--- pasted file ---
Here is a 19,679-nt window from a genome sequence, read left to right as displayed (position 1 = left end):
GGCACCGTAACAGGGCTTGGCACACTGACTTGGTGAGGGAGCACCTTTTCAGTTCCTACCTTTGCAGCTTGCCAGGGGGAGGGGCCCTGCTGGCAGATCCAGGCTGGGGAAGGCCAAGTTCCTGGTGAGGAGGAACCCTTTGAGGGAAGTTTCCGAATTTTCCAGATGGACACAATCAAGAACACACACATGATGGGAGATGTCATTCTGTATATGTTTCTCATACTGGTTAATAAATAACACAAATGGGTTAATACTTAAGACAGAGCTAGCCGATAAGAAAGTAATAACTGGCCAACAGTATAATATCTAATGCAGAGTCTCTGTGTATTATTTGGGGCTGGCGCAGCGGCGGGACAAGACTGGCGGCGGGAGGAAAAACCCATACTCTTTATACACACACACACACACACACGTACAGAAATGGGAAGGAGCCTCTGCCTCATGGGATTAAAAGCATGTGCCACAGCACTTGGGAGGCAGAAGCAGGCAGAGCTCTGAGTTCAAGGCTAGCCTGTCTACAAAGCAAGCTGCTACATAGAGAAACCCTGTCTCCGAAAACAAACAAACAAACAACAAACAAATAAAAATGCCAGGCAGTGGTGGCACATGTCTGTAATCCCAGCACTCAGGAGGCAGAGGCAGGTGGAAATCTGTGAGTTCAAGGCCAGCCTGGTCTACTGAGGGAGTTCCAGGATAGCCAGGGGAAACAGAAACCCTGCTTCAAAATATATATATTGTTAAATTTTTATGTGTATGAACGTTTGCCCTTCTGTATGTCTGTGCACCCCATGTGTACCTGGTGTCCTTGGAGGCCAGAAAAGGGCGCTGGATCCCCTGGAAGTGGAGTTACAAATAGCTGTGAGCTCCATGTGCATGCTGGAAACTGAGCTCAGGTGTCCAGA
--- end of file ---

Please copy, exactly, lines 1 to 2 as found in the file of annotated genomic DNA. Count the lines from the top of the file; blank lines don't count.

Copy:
Here is a 19,679-nt window from a genome sequence, read left to right as displayed (position 1 = left end):
GGCACCGTAACAGGGCTTGGCACACTGACTTGGTGAGGGAGCACCTTTTCAGTTCCTACCTTTGCAGCTTGCCAGGGGGAGGGGCCCTGCTGGCAGATCCAGGCTGGGGAAGGCCAAGTTCCTGGTGAGGAGGAACCCTTTGAGGGAAGTTTCCGAATTTTCCAGATGGACACAATCAAGAACACACACATGATGGGAGATGTCATTCTGTATATGTTTCTCATACTGGTTAATAAATAACACAAATGGGTTAATACTTAAGACAGAGCTAGCCGATAAGAAAGTAATAACTGGCCAACAGTATAATATCTAATGCAGAGTCTCTGTGTATTATTTGGGGCTGGCGCAGCGGCGGGACAAGACTGGCGGCGGGAGGAAAAACCCATACTCTTTATACACACACACACACACACACGTACAGAAATGGGAAGGAGCCTCTGCCTCATGGGATTAAAAGCATGTGCCACAGCACTTGGGAGGCAGAAGCAGGCAGAGCTCTGAGTTCAAGGCTAGCCTGTCTACAAAGCAAGCTGCTACATAGAGAAACCCTGTCTCCGAAAACAAACAAACAAACAACAAACAAATAAAAATGCCAGGCAGTGGTGGCACATGTCTGTAATCCCAGCACTCAGGAGGCAGAGGCAGGTGGAAATCTGTGAGTTCAAGGCCAGCCTGGTCTACTGAGGGAGTTCCAGGATAGCCAGGGGAAACAGAAACCCTGCTTCAAAATATATATATTGTTAAATTTTTATGTGTATGAACGTTTGCCCTTCTGTATGTCTGTGCACCCCATGTGTACCTGGTGTCCTTGGAGGCCAGAAAAGGGCGCTGGATCCCCTGGAAGTGGAGTTACAAATAGCTGTGAGCTCCATGTGCATGCTGGAAACTGAGCTCAGGTGTCCAGA